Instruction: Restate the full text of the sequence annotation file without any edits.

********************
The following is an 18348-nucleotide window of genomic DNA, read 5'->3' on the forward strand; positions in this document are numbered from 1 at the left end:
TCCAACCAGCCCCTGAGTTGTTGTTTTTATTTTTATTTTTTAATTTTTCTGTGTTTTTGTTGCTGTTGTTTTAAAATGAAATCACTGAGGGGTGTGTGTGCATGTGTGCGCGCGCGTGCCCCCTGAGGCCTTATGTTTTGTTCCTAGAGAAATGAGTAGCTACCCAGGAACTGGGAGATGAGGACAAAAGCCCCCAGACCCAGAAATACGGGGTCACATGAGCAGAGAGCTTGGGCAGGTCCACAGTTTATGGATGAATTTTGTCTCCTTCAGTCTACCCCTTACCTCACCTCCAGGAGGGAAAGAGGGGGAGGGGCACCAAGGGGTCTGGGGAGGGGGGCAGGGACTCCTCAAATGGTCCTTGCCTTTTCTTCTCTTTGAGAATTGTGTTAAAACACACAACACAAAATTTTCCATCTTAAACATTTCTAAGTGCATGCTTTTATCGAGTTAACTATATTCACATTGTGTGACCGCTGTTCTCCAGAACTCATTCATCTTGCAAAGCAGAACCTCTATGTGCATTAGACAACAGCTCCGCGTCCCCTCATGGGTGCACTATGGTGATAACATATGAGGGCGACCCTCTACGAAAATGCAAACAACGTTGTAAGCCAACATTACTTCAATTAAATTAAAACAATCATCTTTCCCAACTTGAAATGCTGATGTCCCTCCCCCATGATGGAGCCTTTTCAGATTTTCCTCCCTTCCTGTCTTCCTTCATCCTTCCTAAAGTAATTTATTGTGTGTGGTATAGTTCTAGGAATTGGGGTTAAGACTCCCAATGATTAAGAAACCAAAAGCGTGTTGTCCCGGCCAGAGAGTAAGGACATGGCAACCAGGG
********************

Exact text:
The following is an 18348-nucleotide window of genomic DNA, read 5'->3' on the forward strand; positions in this document are numbered from 1 at the left end:
TCCAACCAGCCCCTGAGTTGTTGTTTTTATTTTTATTTTTTAATTTTTCTGTGTTTTTGTTGCTGTTGTTTTAAAATGAAATCACTGAGGGGTGTGTGTGCATGTGTGCGCGCGCGTGCCCCCTGAGGCCTTATGTTTTGTTCCTAGAGAAATGAGTAGCTACCCAGGAACTGGGAGATGAGGACAAAAGCCCCCAGACCCAGAAATACGGGGTCACATGAGCAGAGAGCTTGGGCAGGTCCACAGTTTATGGATGAATTTTGTCTCCTTCAGTCTACCCCTTACCTCACCTCCAGGAGGGAAAGAGGGGGAGGGGCACCAAGGGGTCTGGGGAGGGGGGCAGGGACTCCTCAAATGGTCCTTGCCTTTTCTTCTCTTTGAGAATTGTGTTAAAACACACAACACAAAATTTTCCATCTTAAACATTTCTAAGTGCATGCTTTTATCGAGTTAACTATATTCACATTGTGTGACCGCTGTTCTCCAGAACTCATTCATCTTGCAAAGCAGAACCTCTATGTGCATTAGACAACAGCTCCGCGTCCCCTCATGGGTGCACTATGGTGATAACATATGAGGGCGACCCTCTACGAAAATGCAAACAACGTTGTAAGCCAACATTACTTCAATTAAATTAAAACAATCATCTTTCCCAACTTGAAATGCTGATGTCCCTCCCCCATGATGGAGCCTTTTCAGATTTTCCTCCCTTCCTGTCTTCCTTCATCCTTCCTAAAGTAATTTATTGTGTGTGGTATAGTTCTAGGAATTGGGGTTAAGACTCCCAATGATTAAGAAACCAAAAGCGTGTTGTCCCGGCCAGAGAGTAAGGACATGGCAACCAGGG